A small sampling of one week's headlines at Fox Nation:

(Source: 1, 2, 3, 4.)

This is really what it's all about on the right. Policy differences? They're just the principal means to right-wingers' real end, which is kicking the asses of hated people, or imagining that surrogates in politics or the media have done so, and invited you and everyone else to watch.


(And yes, "Christie Deep-Fries Obama" seems a bit odd, given the New Jersey governor's girth, as Eric Boehlert has noted -- but remember that right-wingers consider concerns about nutrition to be disgusting liberal nanny-state-ism -- Fox Nation says we should keep feeding the kids Happy Meals -- so "deep-fries" is, I think, meant to be a positive verb.)


I see that our side is (gratifyingly) flooding the zone in response to PolitiFact's preposterous proclamation that "Republicans voted to end Medicare" is not only a lie but the lie of the year. My anger is tempered, however, by a recognition of what happened after PolitiFact made its last two end-of-year declarations:

2010: PolitiFact's Lie of the Year: 'A government takeover of health care'

2009: PolitiFact's Lie of the Year: 'Death panels'

These were Republican lies, but neither of the PolitiFact pronouncements harmed the Republican Party in any way -- in fact, they coincided with the rise of the GOP to complete domination of our political life. And neither pronouncement affected the debate on the issue of health care: it's true that death panels weren't death panels, but they're still effectively dead, and among most people who have a strong opinion (i.e., hardcore Republicans), calling them "death panels" still seems accurate. And the "government takeover of health care" lie remains a millstone around Democrats' necks.

PolitiFact got it very wrong this year. Let's just hope that PolitiFact has as much impact now as it did in 2009 and 2010.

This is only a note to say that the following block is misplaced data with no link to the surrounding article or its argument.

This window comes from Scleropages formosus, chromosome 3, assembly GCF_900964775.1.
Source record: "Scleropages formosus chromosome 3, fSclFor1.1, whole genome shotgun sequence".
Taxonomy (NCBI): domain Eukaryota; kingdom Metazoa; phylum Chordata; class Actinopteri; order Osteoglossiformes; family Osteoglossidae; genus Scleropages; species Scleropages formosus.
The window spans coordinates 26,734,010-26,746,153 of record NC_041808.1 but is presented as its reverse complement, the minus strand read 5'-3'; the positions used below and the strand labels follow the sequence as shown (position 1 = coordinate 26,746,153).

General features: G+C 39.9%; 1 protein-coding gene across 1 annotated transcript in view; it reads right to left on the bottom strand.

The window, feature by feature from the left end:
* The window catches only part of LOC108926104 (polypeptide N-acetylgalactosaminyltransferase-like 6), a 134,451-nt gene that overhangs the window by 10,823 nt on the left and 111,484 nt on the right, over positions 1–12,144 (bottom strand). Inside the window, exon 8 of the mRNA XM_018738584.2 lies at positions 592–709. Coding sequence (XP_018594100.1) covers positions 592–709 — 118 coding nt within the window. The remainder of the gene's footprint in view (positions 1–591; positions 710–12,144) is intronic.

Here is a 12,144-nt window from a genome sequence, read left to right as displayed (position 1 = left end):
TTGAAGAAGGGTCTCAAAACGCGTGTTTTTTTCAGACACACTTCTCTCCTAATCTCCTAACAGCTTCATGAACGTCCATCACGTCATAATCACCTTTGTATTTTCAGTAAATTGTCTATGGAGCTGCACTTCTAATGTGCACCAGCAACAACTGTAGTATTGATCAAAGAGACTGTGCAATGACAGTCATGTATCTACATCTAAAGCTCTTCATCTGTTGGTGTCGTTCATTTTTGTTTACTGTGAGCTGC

Well, this is perfect:

Instead Of Extending Tax Cut For 160 Million Americans, House Commissioned Bust Of Winston Churchill

While House Republicans couldn't get their act together to approve an extension of the payroll tax holiday and unemployment benefits last night, they were able to do something far more frivolousness -- commission a bust of former British Prime Minister Winston Churchill to be placed in the Capitol. The House "adjourned moments after" passing the bill...

The resolution was seen as a rebuke to the White House, which returned a bust of Churchill to the British Embassy in 2009....

Of course, this isn't just a "rebuke" -- it's an indirect way of telling swing voters that Obama opposes foreign policy muscularity and is anti-Western in general; it's also a way of delighting the right-wing base with a bit of Birtherism Lite, because, as we recall, right-wing bloviators -- Mike Huckabee, Glenn Beck, Stuart Varney -- have said that Obama returned the bust (replacing it with -- horrors! -- a bust of Lincoln) because he's Kenyan:

HUCKABEE: The bust of Winston Churchill, a great insult to the British. But then if you think about it, his perspective as growing up in Kenya with a Kenyan father and grandfather, their view of the Mau Mau Revolution in Kenya is very different than ours because he probably grew up hearing that the British were a bunch of imperialists who persecuted his grandfather.

... [Glenn] Beck even went so far as to suggest that the anti-British anger Obama apparently carries in his genes is cause to question whether he can effectively serve as president: "I'm trying to understand what he is doing. Has he dealt with that with his grandfather? How has he dealt with that? Someone in the press needs to ask him these questions. Can he be an honest broker at the table with the nations who are our traditional biggest allies?"

...VARNEY: ... I've not read the formal statement, but an explanation was requested and that was the explanation was that President Obama's father, being a native Kenyan, disliked the British colonial rule in Kenya that ended in 1963.